Funny story about my memory: after seeing The Joy Formidable in May I had a drink with my colleague Mike, and we talked about music and concerts. Turns out he loves Frightened Rabbit, too! We said how much we would love to see them live some time. Except I did see them in the Kleine Zaal of Paradiso in 2012, and had forgotten about the gig entirely. If I dig far enough I can come up with the vague recollection that they didn’t have any merch on sale, and that I was disappointed by that fact. But apart from that? Nothing.
This lapse doesn’t bother me because it’s a symptom of the inevitable slide into old age and where did I put my teeth. It’s more that if I don’t remember the experience of seeing my favourite bands live, what is the point of going in the first place?
Of course, I don’t remember every single meal I have eaten or every walk I have taken, either, and that doesn’t mean those things were useless. Taking the time to feed one’s soul is important as a regular activity even when it doesn’t turn out to be a life-changing experience.
This gap in my memory makes an interesting contrast with the well-formed memories I have of concerts that I have written about here on my blog. Back in 2012 I may have held their set list in memory long enough to write it down, but without any more context, it faded very quickly. In the last couple of years I have got in the habit of taking pictures at gigs and writing about them. Even if the pictures are blurry and the words are minimal, the practice of spending time thinking about what I am going to say and what photographs I will choose to represent it, fixes the event more firmly in my memory. (Which is actually the whole point of this blog nowadays anyway. The strapline I maintained until recently was “I’m doing this for me, not you.” I used to write things in the hope they would get read; now I write to remember.)
To be honest, sometimes this feels like a burden. Every gig has a certain amount of overhead and homework to do after I come home. Also, I think I’ve overdosed on concerts this year. Large arena gigs in particular are starting to feel like work rather than an exciting evening out.
So there were a number of factors that made me less enthusiastic that I could have been going to Tolhuistuin last Monday evening. Gig fatigue, general day-to-day tiredness (it’s winter) and work exhaustion, embarrassment over having forgotten their last gig, and a feeling that I didn’t like their new album Painting of a Panic Attack as much as their earlier efforts.
Spoiler: it all worked out fine, and I had a great time.
Paradiso Noord, aka Tolhuistuin is actually really easy to get to from here. It’s on the right (North) side of the IJ, and the car parking for the A’DAM Tower is plentiful and close by. If I was less lazy (or maybe if I had finished work earlier), I would have cycled, but there you go. I didn’t get there in time to see all of PAWS’ opening set, but they have never really been my taste anyway. (Sorry guys.)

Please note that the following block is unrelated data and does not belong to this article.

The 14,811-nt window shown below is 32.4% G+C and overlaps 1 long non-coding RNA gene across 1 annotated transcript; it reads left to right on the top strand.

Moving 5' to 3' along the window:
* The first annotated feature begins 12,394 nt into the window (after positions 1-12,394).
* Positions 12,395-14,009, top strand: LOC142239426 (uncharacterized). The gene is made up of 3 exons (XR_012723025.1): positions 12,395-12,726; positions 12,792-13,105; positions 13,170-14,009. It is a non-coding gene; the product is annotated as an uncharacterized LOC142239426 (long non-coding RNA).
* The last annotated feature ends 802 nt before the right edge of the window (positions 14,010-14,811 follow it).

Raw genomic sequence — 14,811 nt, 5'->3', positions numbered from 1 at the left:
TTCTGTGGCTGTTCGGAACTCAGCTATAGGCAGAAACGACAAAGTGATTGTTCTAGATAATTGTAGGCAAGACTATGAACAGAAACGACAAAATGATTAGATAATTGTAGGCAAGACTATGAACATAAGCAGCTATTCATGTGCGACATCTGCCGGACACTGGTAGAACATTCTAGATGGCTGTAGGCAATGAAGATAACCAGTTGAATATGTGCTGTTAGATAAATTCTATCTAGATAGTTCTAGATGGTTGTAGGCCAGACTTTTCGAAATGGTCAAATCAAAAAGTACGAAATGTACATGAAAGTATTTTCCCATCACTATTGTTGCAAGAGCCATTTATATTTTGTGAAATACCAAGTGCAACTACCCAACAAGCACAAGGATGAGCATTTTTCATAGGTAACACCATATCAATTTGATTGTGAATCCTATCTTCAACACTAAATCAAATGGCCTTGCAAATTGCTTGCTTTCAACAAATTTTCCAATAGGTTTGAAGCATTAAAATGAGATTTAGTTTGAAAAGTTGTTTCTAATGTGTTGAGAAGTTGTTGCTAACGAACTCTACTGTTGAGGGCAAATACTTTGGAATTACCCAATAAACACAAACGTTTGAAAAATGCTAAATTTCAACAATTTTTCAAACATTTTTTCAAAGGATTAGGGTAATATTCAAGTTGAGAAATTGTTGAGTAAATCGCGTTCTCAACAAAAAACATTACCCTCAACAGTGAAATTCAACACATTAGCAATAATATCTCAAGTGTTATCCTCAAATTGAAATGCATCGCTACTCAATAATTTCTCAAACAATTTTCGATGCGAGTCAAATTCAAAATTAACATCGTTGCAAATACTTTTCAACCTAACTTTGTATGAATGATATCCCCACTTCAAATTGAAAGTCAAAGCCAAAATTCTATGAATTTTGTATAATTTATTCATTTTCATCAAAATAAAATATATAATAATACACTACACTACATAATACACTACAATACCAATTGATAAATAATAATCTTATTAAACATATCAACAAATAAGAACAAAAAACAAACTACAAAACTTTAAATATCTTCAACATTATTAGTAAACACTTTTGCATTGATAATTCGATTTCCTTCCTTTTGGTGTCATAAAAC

Frightened Rabbit opened with “Get Out”, which I think is still my favourite track from Painting of a Panic Attack. (Haunting video.). There was a knot of folk right in front of the stage who were very excited and adoring, and kept clamoring for particular songs. Scott Hutchison appreciated the excitement, but he was a bit put off by the interruptions. “We’re not your wedding band!” he declared. This didn’t stop the fans from passing him a birthday card they wanted him to sign after the gig, and from placing down a line of shots on the stage in front of him just as the band were playing “I Wish I Was Sober”. “I’ve no idea what’s in this,” Scott said, shrugging it off. (He did bravely down one later in the gig, though.) I think it was “Head Rolls Off” they wanted him to play, because when the band played it they all went a bit wild. It has a line that resonates very strongly with me, too: “While I’m alive, I’ll make tiny changes to Earth.”
The rest of the set was fantastic, too, with a mix of slower numbers and foot-stompers like “Nothing Like You” and “The Loneliness and the Scream”. I really should stick to small venues. There is nothing like being so close to the stage.
Before the gig I had checked out the merch stand, as I always do. Aside from the lovely T-shirts and posters, they also had a one-of-a-kind item on the table. A used drum head, signed by the whole band, and illustrated by Scott. It was being auctoned off for charity, with proceeds going to the Scottish Refugee Council. There was a bid sheet next to it, and no-one had made an offer on it yet. “Hmm,” I thought to myself.
Throughout the evening I loved watching Grant Hutchison on the drums. He keeps up a fantastic rhythm on the pedals, which was something I always struggled with when I was still playing. (It’s being close to the stage at a gig that makes me miss having a kit.) When the gig was over I moseyed over to the merch table again, and was surprised to see that still no-one had bid on the drum head. I asked how the auction worked: put your name, phone number, and a bid down, and the highest bid gets it. The woman behind the table said that they’d probably finish it up in about ten or fifteen minutes. What else could I do? I bought the T-shirt and poster I wanted, counted how much cash I had left (€40), and wrote it down. Fifteen minutes later, as they were packing up the merch stand, I was the only one who had bid, so I got it. I’m delighted to have got a unique souvenir, and to have given some money to a great charity.
I think it’s fair to say that this gig won’t slip from my memory like the last one did.
Set list (also):
- Get Out
- The Modern Leper
- Living In Colour
- I Wish I Was Sober
- Head Rolls Off
- Little Drum
- Fast Blood
- An Otherwise Disappointing Life
- Blood Under The Bridge
- Nothing Like You
- Woke Up Hurting
- Floating In The Forth
- The Oil Slick
- Lump Street
- Death Dream
- The Woodpile
- The Loneliness And The Scream